Advertisement

Persistent COVID-19 symptoms are highly prevalent 6 months after hospitalization: results from a large prospective cohort

  • Jade Ghosn
    Affiliations
    Université de Paris, INSERM, IAME UMR 1137, Paris, France

    Infectious and Tropical Diseases Department, AP-HP, Hôpital Bichat, Paris, France
    Search for articles by this author
  • Lionel Piroth
    Affiliations
    Infectious Diseases Department, University Hospital and INSERM CIC 1432, Dijon, France
    Search for articles by this author
  • Olivier Epaulard
    Affiliations
    Infectious Diseases Unit, Centre Hospitalier Universitaire Grenoble Alpes, Grenoble, France
    Search for articles by this author
  • Paul Le Turnier
    Affiliations
    Department of Infectious Diseases, Hotel-Dieu Hospital – INSERM CIC 1413, Nantes University Hospital, Nantes, France
    Search for articles by this author
  • France Mentré
    Affiliations
    Université de Paris, INSERM, IAME UMR 1137, Paris, France

    INSERM, Centre d’Investigation clinique-Epidémiologie Clinique 1425, Hôpital Bichat, Paris, France

    Departement of Epidemiology Biostatistics and Clinical Research, AP-HP, Hôpital Bichat, Paris, France
    Search for articles by this author
  • Delphine Bachelet
    Affiliations
    INSERM, Centre d’Investigation clinique-Epidémiologie Clinique 1425, Hôpital Bichat, Paris, France

    Departement of Epidemiology Biostatistics and Clinical Research, AP-HP, Hôpital Bichat, Paris, France
    Search for articles by this author
  • Cédric Laouénan
    Correspondence
    Corresponding author: Cédric Laouenan, Université de Paris, INSERM, IAME UMR 1137, Paris, France.
    Affiliations
    Université de Paris, INSERM, IAME UMR 1137, Paris, France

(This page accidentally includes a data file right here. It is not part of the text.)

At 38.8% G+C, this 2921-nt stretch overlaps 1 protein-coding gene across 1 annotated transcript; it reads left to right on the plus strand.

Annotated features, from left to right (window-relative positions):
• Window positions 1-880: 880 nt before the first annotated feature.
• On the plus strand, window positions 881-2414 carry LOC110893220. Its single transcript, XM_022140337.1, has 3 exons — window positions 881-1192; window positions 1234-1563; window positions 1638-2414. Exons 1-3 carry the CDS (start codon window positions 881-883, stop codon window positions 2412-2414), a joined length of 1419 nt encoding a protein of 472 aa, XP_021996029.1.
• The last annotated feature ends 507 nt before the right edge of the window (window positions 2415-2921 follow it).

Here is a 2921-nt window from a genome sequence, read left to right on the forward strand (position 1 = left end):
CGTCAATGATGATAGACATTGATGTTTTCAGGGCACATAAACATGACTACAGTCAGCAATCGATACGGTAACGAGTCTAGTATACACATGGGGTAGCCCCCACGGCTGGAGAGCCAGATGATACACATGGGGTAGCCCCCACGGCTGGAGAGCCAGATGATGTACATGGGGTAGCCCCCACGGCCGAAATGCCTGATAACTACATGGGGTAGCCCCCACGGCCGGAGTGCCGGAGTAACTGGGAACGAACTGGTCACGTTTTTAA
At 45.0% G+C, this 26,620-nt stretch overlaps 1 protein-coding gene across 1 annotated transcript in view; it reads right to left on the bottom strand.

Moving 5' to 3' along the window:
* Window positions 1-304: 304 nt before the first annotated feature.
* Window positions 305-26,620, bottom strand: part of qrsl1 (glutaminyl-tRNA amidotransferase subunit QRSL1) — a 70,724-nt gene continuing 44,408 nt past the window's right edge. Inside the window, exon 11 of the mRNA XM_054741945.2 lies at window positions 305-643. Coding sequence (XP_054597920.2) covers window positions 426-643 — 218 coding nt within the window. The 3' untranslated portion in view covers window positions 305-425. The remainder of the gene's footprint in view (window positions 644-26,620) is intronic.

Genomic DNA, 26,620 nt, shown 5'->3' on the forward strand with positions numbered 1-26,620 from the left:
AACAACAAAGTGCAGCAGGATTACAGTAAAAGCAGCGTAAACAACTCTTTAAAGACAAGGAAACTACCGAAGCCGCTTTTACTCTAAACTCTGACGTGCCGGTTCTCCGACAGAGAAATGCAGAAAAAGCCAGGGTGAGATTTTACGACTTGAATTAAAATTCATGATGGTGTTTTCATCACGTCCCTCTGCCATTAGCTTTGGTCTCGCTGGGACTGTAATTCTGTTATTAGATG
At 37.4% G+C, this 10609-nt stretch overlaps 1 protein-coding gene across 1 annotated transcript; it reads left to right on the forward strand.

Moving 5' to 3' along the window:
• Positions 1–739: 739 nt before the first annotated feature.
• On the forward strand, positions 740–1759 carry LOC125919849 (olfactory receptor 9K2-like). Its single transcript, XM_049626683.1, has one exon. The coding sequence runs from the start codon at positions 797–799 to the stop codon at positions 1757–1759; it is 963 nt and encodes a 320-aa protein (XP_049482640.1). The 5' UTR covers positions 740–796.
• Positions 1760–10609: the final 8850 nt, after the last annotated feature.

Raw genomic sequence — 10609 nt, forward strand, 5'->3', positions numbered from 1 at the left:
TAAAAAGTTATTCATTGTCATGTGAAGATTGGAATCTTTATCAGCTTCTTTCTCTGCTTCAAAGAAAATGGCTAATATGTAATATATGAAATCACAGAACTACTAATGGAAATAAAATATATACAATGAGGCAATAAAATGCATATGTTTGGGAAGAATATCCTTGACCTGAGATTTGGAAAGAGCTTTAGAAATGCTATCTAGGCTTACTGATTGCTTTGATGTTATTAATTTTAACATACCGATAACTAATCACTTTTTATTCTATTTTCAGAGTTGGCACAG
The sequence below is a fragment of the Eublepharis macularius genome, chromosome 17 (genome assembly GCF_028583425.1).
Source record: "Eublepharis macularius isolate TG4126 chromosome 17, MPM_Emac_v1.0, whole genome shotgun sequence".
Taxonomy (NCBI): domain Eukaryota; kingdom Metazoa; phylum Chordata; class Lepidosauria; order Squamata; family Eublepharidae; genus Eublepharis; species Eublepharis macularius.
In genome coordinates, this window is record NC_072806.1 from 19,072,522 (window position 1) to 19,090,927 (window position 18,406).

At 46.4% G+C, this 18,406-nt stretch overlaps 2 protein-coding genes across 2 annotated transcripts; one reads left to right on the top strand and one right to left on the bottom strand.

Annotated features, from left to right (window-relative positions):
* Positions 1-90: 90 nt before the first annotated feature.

INSERM, Centre d’Investigation clinique-Epidémiologie Clinique 1425, Hôpital Bichat, Paris, France

    Departement of Epidemiology Biostatistics and Clinical Research, AP-HP, Hôpital Bichat, Paris, France
    Search for articles by this author
  • on behalf ofthe French COVID cohort study and investigators groups
    Author Footnotes
    † Membership of the French COVID cohort study and investigators groups is provided in the Supplementary Material.
  • Author Footnotes
    † Membership of the French COVID cohort study and investigators groups is provided in the Supplementary Material.

      Abstract

      Objectives

      Persistent COVID-19 symptoms have been reported up to 3 months after hospital discharge. Little is known on the frequency and the nature of persistent symptoms beyond 3 months. Here we have assessed, in the longitudinal prospective French COVID-19 cohort, symptoms that persisted 6 months after admission for COVID-19.

      Methods

      Hospitalized patients with virologically confirmed COVID-19 were enrolled. Follow-up was planned with a physician's visit at month (M)3 and M6 after admission. Associations between persistence of symptoms at M6 and clinical characteristics at admission were assessed through bivariate and multivariate logistic regression.

      Results

      M6 data were available for 1137 participants. Median age was 61 years (IQR 51–71) and 288 (29%, 95% CI 26–32%) were admitted to intensive care unit (ICU) during the acute phase. Six hundred and fifty-five (68%, 95% CI 65–71%) and 639 (60%, 95% CI 57–63%) participants had at least one symptom at M3 and M6 visit, respectively, mostly fatigue, dyspnoea, joint pain and myalgia. At M6, 255 (24%, 95% CI 21–27%) of participants had three or more persistent symptoms. The presence of three or more symptoms at M6 was independently associated with female gender (adjusted odds ratio (aOR) 2.40, 95% CI 1.75–3.30), having three or more symptoms at admission (aOR 2.04, 95% CI 1.45–2.89) and ICU admission/transfer during acute phase (aOR 1.55, 95% CI 1.09–2.18), but not significantly with age or having two or more comorbidities. One hundred and twenty-five (29%, 95% CI 25–34%) of those who initially had a professional occupation were not back to work at M6.